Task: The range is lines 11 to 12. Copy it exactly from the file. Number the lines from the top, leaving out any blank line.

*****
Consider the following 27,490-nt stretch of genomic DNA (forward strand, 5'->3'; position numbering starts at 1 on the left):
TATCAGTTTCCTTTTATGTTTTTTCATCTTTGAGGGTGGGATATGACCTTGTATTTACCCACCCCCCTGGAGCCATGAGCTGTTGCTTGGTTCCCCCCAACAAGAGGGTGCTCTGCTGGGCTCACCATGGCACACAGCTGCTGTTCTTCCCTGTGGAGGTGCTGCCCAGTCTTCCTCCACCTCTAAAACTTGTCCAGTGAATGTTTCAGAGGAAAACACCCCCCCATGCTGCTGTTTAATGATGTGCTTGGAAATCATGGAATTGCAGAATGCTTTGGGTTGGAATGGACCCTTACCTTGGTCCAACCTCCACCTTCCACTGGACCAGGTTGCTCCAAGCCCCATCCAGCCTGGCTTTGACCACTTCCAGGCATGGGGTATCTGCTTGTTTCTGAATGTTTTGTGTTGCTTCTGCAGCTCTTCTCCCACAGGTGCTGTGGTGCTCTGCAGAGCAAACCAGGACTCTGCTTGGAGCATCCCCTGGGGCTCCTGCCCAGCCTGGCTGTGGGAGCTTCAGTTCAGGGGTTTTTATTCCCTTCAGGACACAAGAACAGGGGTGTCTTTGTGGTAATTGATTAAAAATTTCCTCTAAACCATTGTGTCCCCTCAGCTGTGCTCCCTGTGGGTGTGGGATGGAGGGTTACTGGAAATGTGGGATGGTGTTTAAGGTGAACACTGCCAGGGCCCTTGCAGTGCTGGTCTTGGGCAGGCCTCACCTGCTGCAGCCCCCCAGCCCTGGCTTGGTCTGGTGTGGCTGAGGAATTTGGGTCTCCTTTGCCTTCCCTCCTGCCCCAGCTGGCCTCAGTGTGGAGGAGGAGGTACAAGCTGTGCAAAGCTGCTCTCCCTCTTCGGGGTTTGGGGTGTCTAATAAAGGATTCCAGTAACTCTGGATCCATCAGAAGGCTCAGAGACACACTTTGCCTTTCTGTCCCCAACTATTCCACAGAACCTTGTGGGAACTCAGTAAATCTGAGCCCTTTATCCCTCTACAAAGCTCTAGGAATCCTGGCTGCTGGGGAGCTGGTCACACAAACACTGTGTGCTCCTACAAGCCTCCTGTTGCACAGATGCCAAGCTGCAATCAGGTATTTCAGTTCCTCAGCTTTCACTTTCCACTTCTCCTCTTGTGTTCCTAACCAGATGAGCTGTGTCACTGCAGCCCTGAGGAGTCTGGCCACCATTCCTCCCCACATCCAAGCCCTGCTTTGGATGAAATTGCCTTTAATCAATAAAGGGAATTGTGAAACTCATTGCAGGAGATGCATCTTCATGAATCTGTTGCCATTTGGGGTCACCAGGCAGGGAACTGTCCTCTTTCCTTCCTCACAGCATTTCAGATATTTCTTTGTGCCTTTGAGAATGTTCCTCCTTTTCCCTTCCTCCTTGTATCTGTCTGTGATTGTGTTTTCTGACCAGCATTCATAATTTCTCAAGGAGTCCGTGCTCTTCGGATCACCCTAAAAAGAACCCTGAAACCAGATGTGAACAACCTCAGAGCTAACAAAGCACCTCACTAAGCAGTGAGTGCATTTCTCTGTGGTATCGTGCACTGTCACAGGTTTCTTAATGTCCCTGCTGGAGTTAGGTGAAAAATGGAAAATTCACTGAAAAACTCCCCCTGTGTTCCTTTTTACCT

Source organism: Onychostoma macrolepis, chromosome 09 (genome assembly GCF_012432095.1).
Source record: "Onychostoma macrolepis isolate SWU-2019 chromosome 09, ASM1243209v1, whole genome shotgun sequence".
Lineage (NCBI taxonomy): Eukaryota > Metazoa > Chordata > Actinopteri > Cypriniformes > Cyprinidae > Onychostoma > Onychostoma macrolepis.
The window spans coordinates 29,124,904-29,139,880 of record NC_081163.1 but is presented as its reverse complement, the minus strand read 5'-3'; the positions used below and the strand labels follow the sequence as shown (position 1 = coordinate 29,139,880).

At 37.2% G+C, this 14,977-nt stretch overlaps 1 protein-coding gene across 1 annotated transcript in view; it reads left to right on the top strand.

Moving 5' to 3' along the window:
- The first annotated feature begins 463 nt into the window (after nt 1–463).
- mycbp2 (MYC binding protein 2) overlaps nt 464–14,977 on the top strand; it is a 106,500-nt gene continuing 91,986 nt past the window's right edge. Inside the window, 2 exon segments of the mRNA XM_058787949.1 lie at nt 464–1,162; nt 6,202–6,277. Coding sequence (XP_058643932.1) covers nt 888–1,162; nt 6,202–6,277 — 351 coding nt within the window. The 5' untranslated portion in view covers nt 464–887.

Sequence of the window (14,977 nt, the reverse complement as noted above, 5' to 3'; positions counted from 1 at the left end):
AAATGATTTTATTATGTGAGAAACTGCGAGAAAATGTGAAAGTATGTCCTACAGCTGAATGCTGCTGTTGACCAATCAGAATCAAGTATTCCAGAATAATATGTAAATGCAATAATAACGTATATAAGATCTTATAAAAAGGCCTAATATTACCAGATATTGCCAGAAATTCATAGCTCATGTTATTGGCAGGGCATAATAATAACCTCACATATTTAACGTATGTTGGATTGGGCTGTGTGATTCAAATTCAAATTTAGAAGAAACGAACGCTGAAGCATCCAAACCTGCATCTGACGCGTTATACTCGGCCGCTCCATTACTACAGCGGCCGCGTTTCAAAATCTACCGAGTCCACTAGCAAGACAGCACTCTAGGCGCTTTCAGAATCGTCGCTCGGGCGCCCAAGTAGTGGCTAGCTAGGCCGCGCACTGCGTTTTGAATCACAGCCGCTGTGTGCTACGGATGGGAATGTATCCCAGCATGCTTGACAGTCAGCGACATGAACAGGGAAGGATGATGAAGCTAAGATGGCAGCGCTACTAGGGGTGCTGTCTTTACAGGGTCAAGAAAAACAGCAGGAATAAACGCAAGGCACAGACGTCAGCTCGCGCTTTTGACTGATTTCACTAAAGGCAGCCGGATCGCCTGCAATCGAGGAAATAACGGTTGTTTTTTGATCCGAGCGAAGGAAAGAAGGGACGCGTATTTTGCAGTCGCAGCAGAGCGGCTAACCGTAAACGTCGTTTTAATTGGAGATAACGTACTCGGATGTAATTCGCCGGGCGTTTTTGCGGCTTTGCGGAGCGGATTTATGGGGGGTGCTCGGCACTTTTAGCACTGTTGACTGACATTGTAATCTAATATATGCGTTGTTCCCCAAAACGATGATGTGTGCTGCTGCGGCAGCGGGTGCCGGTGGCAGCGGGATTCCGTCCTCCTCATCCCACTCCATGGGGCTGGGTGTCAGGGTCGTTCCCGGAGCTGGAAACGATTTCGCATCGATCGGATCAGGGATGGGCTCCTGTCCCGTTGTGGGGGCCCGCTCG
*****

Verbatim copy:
Sequence of the window (14,977 nt, the reverse complement as noted above, 5' to 3'; positions counted from 1 at the left end):
AAATGATTTTATTATGTGAGAAACTGCGAGAAAATGTGAAAGTATGTCCTACAGCTGAATGCTGCTGTTGACCAATCAGAATCAAGTATTCCAGAATAATATGTAAATGCAATAATAACGTATATAAGATCTTATAAAAAGGCCTAATATTACCAGATATTGCCAGAAATTCATAGCTCATGTTATTGGCAGGGCATAATAATAACCTCACATATTTAACGTATGTTGGATTGGGCTGTGTGATTCAAATTCAAATTTAGAAGAAACGAACGCTGAAGCATCCAAACCTGCATCTGACGCGTTATACTCGGCCGCTCCATTACTACAGCGGCCGCGTTTCAAAATCTACCGAGTCCACTAGCAAGACAGCACTCTAGGCGCTTTCAGAATCGTCGCTCGGGCGCCCAAGTAGTGGCTAGCTAGGCCGCGCACTGCGTTTTGAATCACAGCCGCTGTGTGCTACGGATGGGAATGTATCCCAGCATGCTTGACAGTCAGCGACATGAACAGGGAAGGATGATGAAGCTAAGATGGCAGCGCTACTAGGGGTGCTGTCTTTACAGGGTCAAGAAAAACAGCAGGAATAAACGCAAGGCACAGACGTCAGCTCGCGCTTTTGACTGATTTCACTAAAGGCAGCCGGATCGCCTGCAATCGAGGAAATAACGGTTGTTTTTTGATCCGAGCGAAGGAAAGAAGGGACGCGTATTTTGCAGTCGCAGCAGAGCGGCTAACCGTAAACGTCGTTTTAATTGGAGATAACGTACTCGGATGTAATTCGCCGGGCGTTTTTGCGGCTTTGCGGAGCGGATTTATGGGGGGTGCTCGGCACTTTTAGCACTGTTGACTGACATTGTAATCTAATATATGCGTTGTTCCCCAAAACGATGATGTGTGCTGCTGCGGCAGCGGGTGCCGGTGGCAGCGGGATTCCGTCCTCCTCATCCCACTCCATGGGGCTGGGTGTCAGGGTCGTTCCCGGAGCTGGAAACGATTTCGCATCGATCGGATCAGGGATGGGCTCCTGTCCCGTTGTGGGGGCCCGCTCG